Have you ever been in a situation where someone around you fell? I’m not talking about the times were someone was imbibing a little too much. I’m talking about a situation where specifically in a public place where someone slips or falls down on the ground. More specifically when the fallen is a stranger? Have you ever tried to offer help by extending your hand and showing your willingness to help them stand back up?
What’s the most common response witnessed in these situations? Usually it’s “I’m ok” as they’re waving your hand away – a polite way of refusing your help. While there are many psychological reasons why someone refuses help in certain scenarios I want to point to the overall lesson; that people don’t like to be helped. Edgar Schein, professor emeritus MIT, wrote a fascinating book on the study of helping and how in our culture we don’t like to ask for help. What industry suffers the most from trying to help?
If we know the majority of people don’t like to be helped in certain situations think about the first question you hear when you walk into a retail store. 9 times out of 10 it’s “can I help you?” coming out of sales reps mouth. And what do you do? You say no thanks just looking around or some version of that while your waving hand acts as a buffer to deflect the question. To make matters worse, the sales rep is almost always a complete stranger. Not a winning combo.
It’s 2013 and I still can’t believe that this is the go-to question in many retail environments. Haven’t they suffered enough no thank you’s to drop that approach? What thoughts do we get when we hear that question as a potential customer: “No way I’m not saying a word I don’t want to be sold anything”. Our defenses go up, we want to get away as quickly as we can, and we don’t want to admit that we need someone to help us. So, if this is our natural response-to deny that help, than what should the salesperson do to engage us in more defined and less intimidating conversation.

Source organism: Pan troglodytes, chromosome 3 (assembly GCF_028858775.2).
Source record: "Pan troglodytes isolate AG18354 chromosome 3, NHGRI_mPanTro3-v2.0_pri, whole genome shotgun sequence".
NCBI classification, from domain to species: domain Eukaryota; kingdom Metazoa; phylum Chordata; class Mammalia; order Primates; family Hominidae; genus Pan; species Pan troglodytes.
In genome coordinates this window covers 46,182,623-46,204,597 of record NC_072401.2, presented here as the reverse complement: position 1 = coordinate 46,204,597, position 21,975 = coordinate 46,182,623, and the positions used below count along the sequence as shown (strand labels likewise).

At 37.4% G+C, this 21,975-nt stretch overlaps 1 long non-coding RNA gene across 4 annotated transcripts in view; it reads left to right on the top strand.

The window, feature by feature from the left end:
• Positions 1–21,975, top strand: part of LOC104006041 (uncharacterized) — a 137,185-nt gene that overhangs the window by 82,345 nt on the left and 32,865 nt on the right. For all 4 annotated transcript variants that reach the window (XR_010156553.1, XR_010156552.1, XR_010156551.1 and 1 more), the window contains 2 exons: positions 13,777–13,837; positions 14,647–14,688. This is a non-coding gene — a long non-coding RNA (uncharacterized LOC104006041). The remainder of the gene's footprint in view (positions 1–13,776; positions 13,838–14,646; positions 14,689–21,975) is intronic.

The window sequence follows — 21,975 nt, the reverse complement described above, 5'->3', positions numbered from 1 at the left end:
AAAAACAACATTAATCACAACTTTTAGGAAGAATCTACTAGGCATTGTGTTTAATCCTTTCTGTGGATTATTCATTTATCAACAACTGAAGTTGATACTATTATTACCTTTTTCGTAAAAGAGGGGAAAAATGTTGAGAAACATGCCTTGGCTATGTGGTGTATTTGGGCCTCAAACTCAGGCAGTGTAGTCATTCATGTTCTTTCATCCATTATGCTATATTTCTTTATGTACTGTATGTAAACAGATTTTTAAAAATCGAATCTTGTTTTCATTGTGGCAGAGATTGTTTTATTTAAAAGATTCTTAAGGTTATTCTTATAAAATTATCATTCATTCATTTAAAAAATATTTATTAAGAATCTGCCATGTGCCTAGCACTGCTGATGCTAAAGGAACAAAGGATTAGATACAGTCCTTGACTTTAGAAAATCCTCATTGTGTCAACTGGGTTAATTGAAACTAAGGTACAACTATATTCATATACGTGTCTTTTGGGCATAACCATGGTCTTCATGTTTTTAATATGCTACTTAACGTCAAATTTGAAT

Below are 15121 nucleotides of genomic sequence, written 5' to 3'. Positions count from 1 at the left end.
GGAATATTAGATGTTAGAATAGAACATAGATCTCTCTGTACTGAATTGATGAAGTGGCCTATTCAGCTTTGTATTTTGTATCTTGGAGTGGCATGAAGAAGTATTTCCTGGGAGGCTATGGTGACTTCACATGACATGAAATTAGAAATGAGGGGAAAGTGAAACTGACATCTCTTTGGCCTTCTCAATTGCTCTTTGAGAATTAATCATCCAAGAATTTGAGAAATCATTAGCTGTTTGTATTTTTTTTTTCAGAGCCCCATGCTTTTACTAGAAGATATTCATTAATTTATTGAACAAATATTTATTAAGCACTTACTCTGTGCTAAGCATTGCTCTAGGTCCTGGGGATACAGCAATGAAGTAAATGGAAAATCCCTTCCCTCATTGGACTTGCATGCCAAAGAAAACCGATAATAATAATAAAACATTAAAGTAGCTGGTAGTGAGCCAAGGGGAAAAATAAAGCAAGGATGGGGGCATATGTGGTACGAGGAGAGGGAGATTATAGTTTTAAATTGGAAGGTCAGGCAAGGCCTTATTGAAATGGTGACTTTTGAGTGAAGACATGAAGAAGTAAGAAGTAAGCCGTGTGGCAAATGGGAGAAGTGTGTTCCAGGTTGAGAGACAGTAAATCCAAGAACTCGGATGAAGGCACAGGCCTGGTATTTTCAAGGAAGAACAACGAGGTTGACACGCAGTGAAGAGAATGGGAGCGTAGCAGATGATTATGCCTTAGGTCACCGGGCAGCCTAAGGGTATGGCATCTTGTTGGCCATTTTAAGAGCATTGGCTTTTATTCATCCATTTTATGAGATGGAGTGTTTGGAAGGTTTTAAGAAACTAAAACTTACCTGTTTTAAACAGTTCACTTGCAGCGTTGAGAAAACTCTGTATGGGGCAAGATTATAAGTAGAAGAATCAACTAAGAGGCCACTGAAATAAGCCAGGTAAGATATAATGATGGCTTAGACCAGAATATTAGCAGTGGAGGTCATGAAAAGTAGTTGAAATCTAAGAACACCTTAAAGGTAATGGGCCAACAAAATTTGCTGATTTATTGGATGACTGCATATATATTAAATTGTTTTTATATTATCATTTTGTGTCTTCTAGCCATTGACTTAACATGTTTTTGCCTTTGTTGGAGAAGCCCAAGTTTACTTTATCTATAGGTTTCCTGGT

For one, stop using “can I help you” as the entree to your request. Instead ask a question.
A real example. A flooring & granite store experienced lots of walk in traffic. The bad news was their conversion rate from walk-in to consultation or estimate was abysmal. After observing the interactions it was noticed that the front desk staff & floor supervisors would immediately ask if they could help the shopper find something. They experienced an 83% denial rate. This business didn’t need better marketing or advertising; the marketing was working. They needed a new approach. They needed to “master the welcome.”
They were given a recommendation to change the welcome question from “can I help you find something” to something so different that it forced the shopper to answer in a positive way. It was a question so innocent the customer never perceived it be a sales-y and let down their guard and defenses which engineered a meaningful conversation. The company increased their appointment rate 41% in 30 days by changing 6 words.
“The difference between the right words and the wrong words is the difference between lightning and lightning bug.” – Mark Twain